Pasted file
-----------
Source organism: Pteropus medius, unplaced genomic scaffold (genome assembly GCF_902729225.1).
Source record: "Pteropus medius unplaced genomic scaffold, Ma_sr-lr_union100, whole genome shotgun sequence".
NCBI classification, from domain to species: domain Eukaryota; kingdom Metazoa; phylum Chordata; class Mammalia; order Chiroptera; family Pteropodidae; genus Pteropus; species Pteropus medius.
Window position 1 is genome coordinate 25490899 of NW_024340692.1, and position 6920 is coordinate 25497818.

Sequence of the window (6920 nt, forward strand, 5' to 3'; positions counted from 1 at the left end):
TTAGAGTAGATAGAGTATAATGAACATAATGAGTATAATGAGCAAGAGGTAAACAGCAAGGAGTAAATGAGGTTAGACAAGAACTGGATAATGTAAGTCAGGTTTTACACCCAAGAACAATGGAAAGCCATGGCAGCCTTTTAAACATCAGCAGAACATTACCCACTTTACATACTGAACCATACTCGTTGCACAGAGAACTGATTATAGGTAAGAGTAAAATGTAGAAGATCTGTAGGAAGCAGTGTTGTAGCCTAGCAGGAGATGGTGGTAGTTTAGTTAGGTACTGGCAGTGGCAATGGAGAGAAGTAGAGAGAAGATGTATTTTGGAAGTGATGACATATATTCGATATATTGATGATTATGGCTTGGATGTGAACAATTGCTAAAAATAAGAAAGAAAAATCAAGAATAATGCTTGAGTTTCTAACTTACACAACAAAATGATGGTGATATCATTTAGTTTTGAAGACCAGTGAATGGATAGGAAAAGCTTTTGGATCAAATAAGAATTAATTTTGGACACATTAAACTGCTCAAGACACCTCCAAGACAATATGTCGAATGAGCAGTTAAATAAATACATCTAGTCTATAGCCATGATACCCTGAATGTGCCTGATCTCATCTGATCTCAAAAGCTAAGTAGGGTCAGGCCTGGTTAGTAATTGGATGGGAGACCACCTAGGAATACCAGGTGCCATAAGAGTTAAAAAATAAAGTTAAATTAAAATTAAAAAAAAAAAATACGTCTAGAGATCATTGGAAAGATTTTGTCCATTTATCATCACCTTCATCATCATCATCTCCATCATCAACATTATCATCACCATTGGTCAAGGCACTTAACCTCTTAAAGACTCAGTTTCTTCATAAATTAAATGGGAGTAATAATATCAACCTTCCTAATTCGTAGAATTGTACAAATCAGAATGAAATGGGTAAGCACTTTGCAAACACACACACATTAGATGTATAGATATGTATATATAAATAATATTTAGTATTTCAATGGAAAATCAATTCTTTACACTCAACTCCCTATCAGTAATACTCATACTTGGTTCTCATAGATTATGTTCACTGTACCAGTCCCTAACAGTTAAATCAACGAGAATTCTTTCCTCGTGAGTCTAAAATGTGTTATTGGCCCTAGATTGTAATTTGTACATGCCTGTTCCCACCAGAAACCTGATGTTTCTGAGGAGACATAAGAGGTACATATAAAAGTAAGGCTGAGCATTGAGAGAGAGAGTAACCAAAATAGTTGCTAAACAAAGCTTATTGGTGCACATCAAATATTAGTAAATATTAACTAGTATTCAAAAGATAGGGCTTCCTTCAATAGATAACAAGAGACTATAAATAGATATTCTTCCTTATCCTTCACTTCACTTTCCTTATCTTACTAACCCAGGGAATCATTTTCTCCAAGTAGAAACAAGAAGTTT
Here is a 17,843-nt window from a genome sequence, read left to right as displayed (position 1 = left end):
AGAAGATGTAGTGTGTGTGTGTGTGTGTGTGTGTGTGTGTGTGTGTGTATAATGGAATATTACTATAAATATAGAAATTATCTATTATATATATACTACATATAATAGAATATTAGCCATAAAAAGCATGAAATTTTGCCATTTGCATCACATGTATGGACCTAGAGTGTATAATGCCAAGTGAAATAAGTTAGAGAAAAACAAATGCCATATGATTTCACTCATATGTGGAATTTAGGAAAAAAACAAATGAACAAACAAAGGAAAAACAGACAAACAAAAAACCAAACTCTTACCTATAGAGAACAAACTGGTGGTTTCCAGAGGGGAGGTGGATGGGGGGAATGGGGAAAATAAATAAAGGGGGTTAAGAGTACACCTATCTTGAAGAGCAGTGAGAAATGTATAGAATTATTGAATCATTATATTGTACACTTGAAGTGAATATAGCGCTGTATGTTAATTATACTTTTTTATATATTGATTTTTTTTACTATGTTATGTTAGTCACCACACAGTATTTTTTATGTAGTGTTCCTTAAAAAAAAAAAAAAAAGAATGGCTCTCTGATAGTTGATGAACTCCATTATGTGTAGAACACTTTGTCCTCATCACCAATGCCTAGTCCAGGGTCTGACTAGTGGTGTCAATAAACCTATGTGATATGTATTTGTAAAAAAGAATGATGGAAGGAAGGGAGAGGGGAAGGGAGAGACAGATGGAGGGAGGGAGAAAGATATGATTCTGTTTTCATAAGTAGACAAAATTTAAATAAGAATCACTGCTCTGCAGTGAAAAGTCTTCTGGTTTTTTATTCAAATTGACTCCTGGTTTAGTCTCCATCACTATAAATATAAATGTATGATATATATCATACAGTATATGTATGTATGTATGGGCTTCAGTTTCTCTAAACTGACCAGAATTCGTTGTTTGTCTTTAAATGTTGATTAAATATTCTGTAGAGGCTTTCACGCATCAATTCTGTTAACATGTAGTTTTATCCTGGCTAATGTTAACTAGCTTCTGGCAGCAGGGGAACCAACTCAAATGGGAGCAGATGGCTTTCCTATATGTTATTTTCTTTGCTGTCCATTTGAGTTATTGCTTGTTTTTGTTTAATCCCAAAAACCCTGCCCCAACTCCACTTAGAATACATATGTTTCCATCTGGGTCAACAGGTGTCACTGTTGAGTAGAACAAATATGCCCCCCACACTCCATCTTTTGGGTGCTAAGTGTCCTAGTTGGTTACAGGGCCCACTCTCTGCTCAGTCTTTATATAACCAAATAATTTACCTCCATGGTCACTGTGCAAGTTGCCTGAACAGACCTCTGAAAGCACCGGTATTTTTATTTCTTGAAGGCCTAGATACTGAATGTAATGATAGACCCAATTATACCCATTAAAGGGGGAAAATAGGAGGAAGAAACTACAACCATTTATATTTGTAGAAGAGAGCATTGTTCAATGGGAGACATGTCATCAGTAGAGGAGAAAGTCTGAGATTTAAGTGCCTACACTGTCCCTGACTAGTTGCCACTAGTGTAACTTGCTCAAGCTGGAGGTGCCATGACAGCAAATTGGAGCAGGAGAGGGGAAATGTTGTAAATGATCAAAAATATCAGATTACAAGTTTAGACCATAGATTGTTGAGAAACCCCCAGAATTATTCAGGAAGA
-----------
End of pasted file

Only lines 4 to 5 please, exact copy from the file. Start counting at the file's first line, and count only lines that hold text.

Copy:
Window position 1 is genome coordinate 25490899 of NW_024340692.1, and position 6920 is coordinate 25497818.

Sequence of the window (6920 nt, forward strand, 5' to 3'; positions counted from 1 at the left end):